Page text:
What is cli-fi?
- Cli-fi, short for climate fiction, is a form of fiction literature that features a changed or changing climate. It is rooted in science fiction, but also draws on realism and the supernatural.
- The term “cli-fi” became popular in the 2010s, but people have been writing cli-fi unintentionally for at least a couple of centuries. For example, Darkness by Lord Byron, written in 1816, is an example of cli-fi.
- Some of the typical elements of cli-fi works include:
- Accelerated pacing that is punctuated by crisis
- An anxious and fearful mood
- A setting that undergoes dramatic transformations
- A plot that centers around the emotional arcs of the characters
- Climate change is a deep-rooted systemic problem that cannot be solved by a single protagonist in a story, so the drama must revolve around emotions.
- Cli-fi could play an important role in helping to prepare for, cope with and devise solutions for the climate crisis.
- The genre as a whole shows the range of potential consequences of climate change, as each work imagines the consequences differently.
- By presenting and exploring fictional solutions, cli-fi helps readers imagine potential real-life solutions to the climate crisis.
- Storytelling is one of the most powerful ways to build emotional resilience. As a result, cli-fi can help readers adapt to a changing climate.
- In addition to building emotional resilience, cli-fi also helps readers connect emotionally to the climate crisis, which is perhaps its most important achievement. Studies show that a lack of emotional connection to their future selves prevents people from taking actions in the present that may help them in the future. Connecting with characters who are experiencing the effects of climate change can help readers connect with their future selves potentially experiencing similar effects. In this way, cli-fi narratives may be more effective at driving action compared to scientific literature alone.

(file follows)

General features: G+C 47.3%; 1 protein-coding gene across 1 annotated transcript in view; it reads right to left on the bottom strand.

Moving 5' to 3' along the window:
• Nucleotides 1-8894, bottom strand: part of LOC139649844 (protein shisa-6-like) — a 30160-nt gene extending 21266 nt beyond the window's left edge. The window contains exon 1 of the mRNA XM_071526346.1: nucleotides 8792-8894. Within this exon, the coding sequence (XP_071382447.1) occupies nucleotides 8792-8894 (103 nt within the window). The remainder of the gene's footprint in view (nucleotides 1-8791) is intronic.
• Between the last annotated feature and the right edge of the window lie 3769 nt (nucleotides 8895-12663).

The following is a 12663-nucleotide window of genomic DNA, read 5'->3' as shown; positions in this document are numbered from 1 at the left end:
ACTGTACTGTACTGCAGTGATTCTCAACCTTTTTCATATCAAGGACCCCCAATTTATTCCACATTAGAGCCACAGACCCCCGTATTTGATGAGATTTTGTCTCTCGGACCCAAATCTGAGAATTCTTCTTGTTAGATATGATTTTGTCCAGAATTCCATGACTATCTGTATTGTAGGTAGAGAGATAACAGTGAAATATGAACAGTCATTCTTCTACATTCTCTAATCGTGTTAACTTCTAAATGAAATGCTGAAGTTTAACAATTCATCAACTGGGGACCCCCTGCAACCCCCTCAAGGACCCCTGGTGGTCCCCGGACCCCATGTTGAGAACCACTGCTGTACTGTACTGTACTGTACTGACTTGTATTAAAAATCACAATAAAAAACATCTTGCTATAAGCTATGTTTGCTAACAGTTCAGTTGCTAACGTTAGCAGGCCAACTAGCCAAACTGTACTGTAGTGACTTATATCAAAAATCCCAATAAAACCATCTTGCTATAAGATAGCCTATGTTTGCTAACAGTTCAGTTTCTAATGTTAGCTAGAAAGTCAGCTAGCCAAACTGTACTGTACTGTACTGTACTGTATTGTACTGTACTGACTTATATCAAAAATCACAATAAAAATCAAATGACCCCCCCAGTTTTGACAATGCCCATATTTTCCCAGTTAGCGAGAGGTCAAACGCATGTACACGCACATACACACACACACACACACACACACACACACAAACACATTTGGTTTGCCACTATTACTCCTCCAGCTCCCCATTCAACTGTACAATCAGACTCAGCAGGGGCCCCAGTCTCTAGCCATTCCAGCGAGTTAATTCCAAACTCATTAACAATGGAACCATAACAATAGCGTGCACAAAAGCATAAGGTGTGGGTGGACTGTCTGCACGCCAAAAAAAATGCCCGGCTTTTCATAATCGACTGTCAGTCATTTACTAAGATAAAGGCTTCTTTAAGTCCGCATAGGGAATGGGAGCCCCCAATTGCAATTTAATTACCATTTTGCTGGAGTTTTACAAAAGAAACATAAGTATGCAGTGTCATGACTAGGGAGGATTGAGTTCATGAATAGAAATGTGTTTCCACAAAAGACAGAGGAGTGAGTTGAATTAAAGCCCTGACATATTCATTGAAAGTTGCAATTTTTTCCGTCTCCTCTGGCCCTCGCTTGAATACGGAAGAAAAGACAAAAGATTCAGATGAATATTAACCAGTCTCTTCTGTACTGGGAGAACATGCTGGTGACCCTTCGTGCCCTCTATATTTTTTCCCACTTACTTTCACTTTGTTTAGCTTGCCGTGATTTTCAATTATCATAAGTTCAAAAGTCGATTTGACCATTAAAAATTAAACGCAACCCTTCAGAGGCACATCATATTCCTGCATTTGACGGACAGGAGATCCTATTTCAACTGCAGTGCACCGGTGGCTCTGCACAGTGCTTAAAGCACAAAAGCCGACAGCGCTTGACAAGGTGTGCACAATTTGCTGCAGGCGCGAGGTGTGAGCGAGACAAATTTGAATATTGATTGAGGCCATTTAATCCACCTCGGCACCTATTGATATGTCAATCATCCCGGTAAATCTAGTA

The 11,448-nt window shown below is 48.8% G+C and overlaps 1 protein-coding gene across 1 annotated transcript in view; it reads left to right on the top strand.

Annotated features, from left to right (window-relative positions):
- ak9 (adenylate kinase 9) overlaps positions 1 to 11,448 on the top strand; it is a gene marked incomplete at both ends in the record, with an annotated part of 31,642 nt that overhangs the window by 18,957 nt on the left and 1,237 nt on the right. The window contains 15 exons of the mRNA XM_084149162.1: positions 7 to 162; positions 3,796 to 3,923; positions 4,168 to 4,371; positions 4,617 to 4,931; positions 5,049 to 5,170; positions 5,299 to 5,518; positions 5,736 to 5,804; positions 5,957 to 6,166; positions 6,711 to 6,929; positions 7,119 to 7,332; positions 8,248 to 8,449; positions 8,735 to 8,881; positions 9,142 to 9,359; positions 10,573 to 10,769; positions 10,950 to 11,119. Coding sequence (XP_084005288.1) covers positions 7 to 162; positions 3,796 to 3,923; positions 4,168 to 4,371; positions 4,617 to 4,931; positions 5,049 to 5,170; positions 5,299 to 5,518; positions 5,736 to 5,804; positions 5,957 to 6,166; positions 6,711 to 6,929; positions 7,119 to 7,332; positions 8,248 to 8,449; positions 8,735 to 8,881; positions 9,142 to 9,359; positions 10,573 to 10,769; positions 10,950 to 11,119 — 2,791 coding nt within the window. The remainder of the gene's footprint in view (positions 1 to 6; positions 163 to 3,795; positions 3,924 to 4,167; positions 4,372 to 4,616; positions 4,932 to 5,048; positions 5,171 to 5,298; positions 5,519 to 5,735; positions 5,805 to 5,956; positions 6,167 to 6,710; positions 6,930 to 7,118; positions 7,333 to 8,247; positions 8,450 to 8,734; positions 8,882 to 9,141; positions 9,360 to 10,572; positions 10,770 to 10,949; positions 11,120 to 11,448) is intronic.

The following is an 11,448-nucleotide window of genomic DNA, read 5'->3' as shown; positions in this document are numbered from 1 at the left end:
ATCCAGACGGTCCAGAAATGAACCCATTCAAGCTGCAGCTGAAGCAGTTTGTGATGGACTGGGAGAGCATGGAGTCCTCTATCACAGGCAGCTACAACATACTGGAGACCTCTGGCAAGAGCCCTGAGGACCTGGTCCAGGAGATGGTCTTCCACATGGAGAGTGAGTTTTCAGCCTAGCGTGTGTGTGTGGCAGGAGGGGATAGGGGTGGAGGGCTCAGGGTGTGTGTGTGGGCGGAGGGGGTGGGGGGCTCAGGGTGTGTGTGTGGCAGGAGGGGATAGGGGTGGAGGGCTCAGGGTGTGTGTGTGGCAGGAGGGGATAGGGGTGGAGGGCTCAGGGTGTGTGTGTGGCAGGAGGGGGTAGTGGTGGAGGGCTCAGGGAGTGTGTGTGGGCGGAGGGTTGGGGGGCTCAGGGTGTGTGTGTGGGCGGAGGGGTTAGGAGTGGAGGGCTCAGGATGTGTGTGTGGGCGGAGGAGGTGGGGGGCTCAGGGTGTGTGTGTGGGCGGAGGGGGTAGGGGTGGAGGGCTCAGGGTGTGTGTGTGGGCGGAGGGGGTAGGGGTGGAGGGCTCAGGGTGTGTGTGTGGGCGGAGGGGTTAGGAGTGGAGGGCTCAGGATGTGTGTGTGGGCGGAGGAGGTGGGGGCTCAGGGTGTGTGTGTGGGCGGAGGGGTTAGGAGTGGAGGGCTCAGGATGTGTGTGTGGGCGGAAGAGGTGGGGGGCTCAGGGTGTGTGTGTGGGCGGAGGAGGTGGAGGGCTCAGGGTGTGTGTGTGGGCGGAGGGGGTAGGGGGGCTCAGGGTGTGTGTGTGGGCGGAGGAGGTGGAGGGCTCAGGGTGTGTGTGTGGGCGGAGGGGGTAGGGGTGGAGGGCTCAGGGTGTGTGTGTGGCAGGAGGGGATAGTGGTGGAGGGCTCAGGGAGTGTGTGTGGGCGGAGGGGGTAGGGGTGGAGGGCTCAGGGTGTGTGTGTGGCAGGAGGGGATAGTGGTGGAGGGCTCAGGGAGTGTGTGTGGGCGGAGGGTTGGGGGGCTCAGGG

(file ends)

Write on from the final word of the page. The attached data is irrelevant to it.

- Cli-fi gives people an alternative starting point to the climate change conversation. Climate change can be daunting to talk about, but doing so in the context of a fictional story may make it easier.
Selected examples of cli-fi literature
- Oryx and Crake (2004) by Margaret Atwood
- Ishmael (2009) by Daniel Quinn
- The Year of the Flood (2009) by Margaret Atwood
Published by Anchor (2009).
- Parable of the Sower (2012) by Octavia E. Butler
- MaddAddam (2013) by Margaret Atwood
- Odds Against Tomorrow (2013) by Nathaniel Rich
Published by Farrar, Straus and Giroux (2013).
- Orleans (2013) by Sherri L. Smith
- Some Possible Solutions (2016) by Helen Phillips
- American War (2017) by Omar El Akkad
- Clade (2017) by James Bradley
- Disasters in the First World (2017) by Olivia Clare
- Florida (2018) by Lauren Groff
Published by Riverhead Books (2018).
- Guernica: March 2019 Issue
- Woodland by Lydia Millet
- Floating by Pitchaya Sudbanthad
- The Disaster Store by Helen Phillips
- Factory Air by Omar El Akkad
- McSweeney’s Issue 58: 2040 AD (2019)
- War Girls (2019) by Tochi Onyebuchi
- Rebel Sisters (2020) by Tochi Onyebuchi
For more cli-fi recommendations, visit:
References and additional resources